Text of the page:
Charles lived at 107 Stockport Road, Cheadle, with his wife and 5 children. He had worked as an engineer at Clays Bleachworks, Cheadle. He originated from Bulwell, Nottingham.
He enlisted at Stockport, joining the Notts & Derbyshire Regiment (The Sherwood Foresters). His service number was 27048. At some point, he transferred to the Machine Gun Corps. His Company went on active service from 13 March 1916, when it joined 89th Brigade (mainly comprised of battalions of the Liverpool "Pals"). The machine gunners were specialist troops using the heavy tripod-mounted Vickers machine gun. This required two men to carry it, together with another two carrying the ammunition. From the account below, it would seem that Charles was one of the ammunition carriers. Its bullets were loaded onto a canvas belt, holding 250 cartridges, which was fed through the gun. It could fire off all 250 in 30 seconds. The Machine Gun Companies were used to support attacks, by concentrating fire on particular points in front of the advance, with devastating effect.
On 30 July, the Brigade was ordered to participate in an attack on the village of Guillemont. This had been an objective since the opening day of the Battle of the Somme on the first of the month. The troops had captured the neighbouring village of Montauban on 1 July, subsequently moving through Bernafray Wood and Trones Wood by the middle of the month. Today, it would take only a couple of minutes to drive the distance.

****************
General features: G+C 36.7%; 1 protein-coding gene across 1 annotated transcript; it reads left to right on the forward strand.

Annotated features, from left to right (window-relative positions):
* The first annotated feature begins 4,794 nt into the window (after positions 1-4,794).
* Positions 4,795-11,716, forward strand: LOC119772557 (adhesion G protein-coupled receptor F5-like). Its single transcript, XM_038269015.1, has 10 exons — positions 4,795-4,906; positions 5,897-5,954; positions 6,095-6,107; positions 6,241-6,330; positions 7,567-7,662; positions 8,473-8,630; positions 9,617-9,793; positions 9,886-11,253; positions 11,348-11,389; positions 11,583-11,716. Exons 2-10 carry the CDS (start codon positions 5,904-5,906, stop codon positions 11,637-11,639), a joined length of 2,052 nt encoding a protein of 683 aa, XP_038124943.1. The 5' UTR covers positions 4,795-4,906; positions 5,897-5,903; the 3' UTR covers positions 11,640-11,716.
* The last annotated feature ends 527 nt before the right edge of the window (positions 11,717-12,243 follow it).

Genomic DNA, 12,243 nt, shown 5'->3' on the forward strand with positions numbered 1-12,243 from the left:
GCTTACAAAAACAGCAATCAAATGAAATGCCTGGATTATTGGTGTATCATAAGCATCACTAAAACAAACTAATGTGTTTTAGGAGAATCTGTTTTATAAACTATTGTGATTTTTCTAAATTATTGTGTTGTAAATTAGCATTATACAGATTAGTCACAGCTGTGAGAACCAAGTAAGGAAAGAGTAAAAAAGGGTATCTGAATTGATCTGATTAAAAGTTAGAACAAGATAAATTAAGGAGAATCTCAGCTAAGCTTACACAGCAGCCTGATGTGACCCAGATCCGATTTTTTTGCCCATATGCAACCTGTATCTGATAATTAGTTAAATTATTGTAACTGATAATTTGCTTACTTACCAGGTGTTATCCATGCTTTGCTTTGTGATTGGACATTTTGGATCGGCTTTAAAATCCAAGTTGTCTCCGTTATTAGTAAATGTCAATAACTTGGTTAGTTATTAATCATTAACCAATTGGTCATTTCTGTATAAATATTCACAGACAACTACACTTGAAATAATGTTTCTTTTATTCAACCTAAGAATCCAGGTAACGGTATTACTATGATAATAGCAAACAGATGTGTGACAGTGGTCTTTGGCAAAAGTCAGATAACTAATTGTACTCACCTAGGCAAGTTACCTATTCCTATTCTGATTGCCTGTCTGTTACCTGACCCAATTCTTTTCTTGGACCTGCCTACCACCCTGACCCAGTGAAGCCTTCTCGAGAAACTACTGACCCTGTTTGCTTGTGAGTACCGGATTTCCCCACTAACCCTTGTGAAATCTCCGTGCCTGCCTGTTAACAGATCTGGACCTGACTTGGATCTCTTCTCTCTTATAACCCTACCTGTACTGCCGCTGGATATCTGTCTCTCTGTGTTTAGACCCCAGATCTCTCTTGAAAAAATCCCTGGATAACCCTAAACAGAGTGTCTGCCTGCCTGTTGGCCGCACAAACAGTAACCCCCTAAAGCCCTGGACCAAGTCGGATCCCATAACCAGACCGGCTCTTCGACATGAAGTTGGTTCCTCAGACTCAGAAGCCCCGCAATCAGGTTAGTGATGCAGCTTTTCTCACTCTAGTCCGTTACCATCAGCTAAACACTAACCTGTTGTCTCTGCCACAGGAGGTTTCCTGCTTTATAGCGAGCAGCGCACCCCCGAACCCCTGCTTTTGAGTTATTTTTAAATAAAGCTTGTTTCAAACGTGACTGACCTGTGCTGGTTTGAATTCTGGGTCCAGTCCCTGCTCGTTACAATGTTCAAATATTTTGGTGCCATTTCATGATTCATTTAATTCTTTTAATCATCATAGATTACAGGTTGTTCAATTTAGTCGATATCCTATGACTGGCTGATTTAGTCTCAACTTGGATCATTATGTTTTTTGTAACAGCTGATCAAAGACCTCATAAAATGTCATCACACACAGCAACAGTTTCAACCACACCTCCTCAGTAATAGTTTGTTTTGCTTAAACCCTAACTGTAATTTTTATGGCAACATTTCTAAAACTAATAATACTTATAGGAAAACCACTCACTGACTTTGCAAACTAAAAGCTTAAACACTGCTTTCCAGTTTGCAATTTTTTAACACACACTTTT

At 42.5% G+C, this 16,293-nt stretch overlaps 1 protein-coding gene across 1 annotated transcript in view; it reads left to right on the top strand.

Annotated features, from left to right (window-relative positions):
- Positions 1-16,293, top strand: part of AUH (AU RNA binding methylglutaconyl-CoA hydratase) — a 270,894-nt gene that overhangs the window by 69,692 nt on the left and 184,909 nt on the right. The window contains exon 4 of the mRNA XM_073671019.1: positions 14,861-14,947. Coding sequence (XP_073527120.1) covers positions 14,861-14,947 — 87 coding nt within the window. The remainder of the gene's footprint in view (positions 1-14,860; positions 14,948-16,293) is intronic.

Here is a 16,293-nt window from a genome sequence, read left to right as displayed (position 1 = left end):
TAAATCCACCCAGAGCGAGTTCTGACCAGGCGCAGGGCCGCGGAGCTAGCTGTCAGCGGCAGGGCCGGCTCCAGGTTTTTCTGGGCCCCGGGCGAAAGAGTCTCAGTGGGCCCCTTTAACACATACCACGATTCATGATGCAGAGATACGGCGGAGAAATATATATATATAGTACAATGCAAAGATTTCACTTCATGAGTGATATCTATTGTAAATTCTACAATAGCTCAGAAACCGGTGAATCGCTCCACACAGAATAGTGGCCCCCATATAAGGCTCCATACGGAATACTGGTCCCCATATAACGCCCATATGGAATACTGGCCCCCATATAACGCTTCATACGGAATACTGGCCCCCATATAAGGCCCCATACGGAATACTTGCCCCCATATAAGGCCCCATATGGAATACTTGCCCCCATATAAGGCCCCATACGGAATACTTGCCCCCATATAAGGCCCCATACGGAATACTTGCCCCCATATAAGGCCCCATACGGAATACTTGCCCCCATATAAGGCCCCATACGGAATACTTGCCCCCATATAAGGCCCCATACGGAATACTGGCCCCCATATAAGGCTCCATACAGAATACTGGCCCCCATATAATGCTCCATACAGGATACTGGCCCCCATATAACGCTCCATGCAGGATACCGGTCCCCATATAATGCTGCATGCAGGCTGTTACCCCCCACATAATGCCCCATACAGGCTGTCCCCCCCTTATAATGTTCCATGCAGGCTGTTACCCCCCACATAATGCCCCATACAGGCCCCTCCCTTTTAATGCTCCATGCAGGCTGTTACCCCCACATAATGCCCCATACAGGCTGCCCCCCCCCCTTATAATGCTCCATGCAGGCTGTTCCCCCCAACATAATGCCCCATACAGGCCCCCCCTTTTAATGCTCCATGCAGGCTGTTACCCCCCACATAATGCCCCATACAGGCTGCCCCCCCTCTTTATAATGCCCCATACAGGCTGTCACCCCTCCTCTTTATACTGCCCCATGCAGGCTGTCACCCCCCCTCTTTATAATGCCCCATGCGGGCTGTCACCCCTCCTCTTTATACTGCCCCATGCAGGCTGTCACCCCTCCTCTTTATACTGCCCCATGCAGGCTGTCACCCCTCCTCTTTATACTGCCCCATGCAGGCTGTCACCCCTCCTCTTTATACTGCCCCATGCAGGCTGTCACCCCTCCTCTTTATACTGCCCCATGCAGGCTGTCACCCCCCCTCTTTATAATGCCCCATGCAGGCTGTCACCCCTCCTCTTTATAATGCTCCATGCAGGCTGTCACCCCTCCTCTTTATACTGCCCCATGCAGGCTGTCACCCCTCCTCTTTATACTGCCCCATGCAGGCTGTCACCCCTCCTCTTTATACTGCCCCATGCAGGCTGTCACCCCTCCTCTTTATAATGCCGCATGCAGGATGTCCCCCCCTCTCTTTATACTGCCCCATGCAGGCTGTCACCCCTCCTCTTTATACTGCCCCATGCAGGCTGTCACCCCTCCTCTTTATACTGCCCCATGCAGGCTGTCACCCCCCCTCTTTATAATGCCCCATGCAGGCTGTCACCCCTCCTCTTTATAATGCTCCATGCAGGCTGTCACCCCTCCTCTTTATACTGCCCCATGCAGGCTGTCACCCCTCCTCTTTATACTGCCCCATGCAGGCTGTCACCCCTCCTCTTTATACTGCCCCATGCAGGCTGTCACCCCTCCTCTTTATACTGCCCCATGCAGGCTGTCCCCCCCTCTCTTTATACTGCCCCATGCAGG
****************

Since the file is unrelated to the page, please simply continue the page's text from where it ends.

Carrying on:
Unsuccessful advances were made towards the village on 15 and 23 July. During the night of 29/30 July, 89th Brigade moved to assembly positions in Trones Wood. The enemy must have sensed that another attack was imminent as it increased its barrage of the wood with high explosive and gas shells. Zero hour was set for 4.45am and, as dawn broke, it became apparent that the visibility had been reduced to 40 yards by thick fog. The Brigade's objective was an area known as Falfemont Farm.
His section officer, Lieutenant A B Acheson wrote "He went over the top with me on the early morning of 30th July. We came under very heavy machine gun fire and it was while he was getting ammunition up to his gun that he was hit. Later, I was hit myself and it was not until I could get back to the dressing station that I knew he had been touched. I met him on my way back. He was lying in a shell hole, very badly hit in the body, but too far gone to allow any hope for him. He seemed in no pain and was not disturbed to die, for he knew he had done his duty, like the gallant soldier he was."
The attack had proved to be as unsuccessful as the previous ones. The village was too well defended and surrounded by open countryside which gave no cover to the attacking troops. 89th Brigade had suffered over 1300 casualties. The Brigade's objective of Falfemont farm was not captured until 4 September, the village itself having been taken the previous day.
(Original research for the Cheadle & Gatley War Memorials website)